Q: I am immediately drawn to books that feature the cuisine of the Middle East and this type of cookbook has become very popular. What do you think attributes to this popularity?
 
Middle Eastern cuisine covers various geographical areas, different cultures and different ways of life. It is an exquisite cuisine so different from Western cuisine with its use of grains and legumes, vegetables, fruits,  burgal, olive oil, flat bread, garlic, sumac, nuts, rose water, orange blossom water and particularly the use of herbs and spices which are considered as sensuous. So, one reason for its popularity is the desire to experience the new and exotic in a world so different form the West.
Another reason for its attraction is the increasing interest of nutritionists and cookbooks authors in the health benefits of ME ingredients. From older times, the ME cuisine, particularly the Mediterranean, was labeled as healthy due to its use of olive oil in cooking and its vegetable cold dishes, lamb and vegetable stews. This coincided well with the greater interest in healthy living including healthy eating. All this was exacerbated with the popularity of TV food channels, the ease of travel, the internet, the social media and the availability of food ingredients that travel well as fresh, frozen, dried or vacuum packed.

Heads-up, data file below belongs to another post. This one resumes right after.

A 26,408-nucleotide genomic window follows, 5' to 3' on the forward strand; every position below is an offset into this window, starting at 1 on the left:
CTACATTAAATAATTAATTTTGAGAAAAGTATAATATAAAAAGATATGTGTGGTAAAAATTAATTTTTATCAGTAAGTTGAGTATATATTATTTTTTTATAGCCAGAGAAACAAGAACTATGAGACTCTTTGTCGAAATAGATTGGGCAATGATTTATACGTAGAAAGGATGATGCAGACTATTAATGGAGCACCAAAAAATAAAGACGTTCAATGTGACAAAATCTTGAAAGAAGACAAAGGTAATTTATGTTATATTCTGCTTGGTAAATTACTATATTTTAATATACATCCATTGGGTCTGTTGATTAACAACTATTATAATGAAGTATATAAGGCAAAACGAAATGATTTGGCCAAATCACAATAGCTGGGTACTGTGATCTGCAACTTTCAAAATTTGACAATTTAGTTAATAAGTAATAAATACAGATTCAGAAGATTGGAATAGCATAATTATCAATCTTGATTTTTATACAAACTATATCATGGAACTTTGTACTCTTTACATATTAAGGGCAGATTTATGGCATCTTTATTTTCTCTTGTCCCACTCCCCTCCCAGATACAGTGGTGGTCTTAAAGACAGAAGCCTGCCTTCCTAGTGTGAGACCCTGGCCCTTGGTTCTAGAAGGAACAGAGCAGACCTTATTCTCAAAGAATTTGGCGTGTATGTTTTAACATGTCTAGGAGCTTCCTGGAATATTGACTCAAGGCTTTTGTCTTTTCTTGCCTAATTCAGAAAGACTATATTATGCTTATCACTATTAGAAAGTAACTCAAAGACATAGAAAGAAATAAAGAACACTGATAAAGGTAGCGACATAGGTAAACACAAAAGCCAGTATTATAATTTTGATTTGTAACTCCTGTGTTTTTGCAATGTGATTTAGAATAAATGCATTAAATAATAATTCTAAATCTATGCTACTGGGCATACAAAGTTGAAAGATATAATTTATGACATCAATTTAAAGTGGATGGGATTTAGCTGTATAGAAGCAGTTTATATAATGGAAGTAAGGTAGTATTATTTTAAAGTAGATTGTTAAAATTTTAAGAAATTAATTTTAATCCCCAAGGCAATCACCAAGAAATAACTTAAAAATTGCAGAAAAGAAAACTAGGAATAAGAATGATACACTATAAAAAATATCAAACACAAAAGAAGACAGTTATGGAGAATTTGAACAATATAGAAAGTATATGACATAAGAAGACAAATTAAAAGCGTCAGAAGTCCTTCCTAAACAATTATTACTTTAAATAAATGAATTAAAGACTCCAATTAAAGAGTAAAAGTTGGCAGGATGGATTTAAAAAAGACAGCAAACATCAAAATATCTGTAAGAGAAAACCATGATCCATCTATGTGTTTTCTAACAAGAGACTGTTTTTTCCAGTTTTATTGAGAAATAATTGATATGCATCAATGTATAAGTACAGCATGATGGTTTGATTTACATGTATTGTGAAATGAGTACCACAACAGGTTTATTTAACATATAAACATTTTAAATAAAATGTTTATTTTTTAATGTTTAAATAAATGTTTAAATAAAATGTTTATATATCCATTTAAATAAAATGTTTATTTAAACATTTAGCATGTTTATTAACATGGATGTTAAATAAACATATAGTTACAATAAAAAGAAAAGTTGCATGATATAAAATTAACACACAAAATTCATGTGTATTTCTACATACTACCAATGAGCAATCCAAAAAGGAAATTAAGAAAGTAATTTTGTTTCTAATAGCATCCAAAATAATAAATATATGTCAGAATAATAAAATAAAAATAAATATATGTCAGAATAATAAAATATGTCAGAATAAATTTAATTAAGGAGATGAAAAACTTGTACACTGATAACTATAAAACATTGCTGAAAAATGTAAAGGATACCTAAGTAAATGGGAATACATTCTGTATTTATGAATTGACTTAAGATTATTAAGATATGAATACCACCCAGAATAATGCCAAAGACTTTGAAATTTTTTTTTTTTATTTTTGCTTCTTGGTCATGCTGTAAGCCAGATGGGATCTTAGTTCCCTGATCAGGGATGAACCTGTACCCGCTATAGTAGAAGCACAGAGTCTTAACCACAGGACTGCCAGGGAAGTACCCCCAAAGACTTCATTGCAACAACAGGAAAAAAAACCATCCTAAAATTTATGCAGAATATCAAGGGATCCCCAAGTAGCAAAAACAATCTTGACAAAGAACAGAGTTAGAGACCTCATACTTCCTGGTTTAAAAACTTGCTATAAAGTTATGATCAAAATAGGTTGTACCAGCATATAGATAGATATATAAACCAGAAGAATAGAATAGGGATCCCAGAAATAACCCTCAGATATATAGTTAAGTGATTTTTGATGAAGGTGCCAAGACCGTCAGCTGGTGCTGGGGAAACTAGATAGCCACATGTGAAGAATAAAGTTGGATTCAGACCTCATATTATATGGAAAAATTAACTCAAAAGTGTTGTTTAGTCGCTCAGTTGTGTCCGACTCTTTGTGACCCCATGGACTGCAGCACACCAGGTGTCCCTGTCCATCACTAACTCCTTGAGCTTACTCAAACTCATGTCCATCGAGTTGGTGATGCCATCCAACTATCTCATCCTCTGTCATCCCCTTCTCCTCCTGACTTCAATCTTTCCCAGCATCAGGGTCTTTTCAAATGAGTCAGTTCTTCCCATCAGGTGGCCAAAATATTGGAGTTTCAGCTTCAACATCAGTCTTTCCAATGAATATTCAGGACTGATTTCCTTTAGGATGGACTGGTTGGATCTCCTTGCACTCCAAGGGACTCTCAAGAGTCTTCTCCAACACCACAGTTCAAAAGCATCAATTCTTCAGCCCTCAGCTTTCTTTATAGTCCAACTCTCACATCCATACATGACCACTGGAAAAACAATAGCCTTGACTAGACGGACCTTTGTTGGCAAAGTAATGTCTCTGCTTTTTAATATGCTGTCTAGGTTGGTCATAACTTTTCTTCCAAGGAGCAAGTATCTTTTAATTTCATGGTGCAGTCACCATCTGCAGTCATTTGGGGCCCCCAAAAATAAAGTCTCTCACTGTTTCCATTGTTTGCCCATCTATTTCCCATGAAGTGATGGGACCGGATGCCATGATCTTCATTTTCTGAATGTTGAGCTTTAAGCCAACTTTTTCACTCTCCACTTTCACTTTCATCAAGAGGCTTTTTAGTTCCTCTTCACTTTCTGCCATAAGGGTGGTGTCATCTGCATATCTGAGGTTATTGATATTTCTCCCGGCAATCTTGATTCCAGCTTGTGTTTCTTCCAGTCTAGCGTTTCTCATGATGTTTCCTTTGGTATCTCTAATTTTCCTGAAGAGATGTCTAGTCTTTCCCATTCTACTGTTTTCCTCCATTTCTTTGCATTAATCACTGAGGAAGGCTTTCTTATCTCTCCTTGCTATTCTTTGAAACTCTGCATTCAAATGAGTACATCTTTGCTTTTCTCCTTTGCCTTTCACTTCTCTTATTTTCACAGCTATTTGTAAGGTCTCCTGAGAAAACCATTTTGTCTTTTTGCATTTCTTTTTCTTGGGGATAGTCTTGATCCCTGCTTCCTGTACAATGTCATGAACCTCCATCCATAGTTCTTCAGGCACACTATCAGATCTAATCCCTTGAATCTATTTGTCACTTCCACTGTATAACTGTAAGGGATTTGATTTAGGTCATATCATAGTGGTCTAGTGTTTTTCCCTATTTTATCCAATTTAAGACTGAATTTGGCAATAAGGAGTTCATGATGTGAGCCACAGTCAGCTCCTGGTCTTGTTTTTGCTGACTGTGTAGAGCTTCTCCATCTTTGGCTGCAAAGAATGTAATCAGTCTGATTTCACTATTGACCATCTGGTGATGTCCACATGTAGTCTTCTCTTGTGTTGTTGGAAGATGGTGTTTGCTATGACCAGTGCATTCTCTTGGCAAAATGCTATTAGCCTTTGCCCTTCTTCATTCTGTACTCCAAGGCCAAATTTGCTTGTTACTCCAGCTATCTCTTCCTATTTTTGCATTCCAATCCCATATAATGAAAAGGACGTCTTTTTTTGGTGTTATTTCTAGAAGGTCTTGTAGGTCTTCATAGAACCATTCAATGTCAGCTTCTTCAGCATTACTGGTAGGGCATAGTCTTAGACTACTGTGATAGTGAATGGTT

We have experienced this in the Middle East in reverse as many restaurants opened during the last 15 years offering Italian, French, Japanese food, etc. There are numerous sushi restaurants with conveyor belts and many hamburger and Kentucky fried chicken joints.

Lately the interest in cookbooks is moving toward the Levantine cuisine called Almashrek, particularly that of Syria, Lebanon, Jordan and Iraq where there are many similarities in dishes with more mezze dishes and the preponderant use of vegetables, kibbeh, lemon juice, rice, stews and burgal. This cuisine which is close to the Mediterranean cuisine is becoming very trendy and will stay for some time.
 
Q: I know the book's publication was delay and I can see why because the book is quite an accomplishment. When did you start this project and how long did you work on it? How was the process for you?

I was first introduced to Aleppian cuisine through my Aleppian students who invited me to their homes and introduced me to excellent heritage dishes prepared from recipes inherited from their mothers and grandmothers.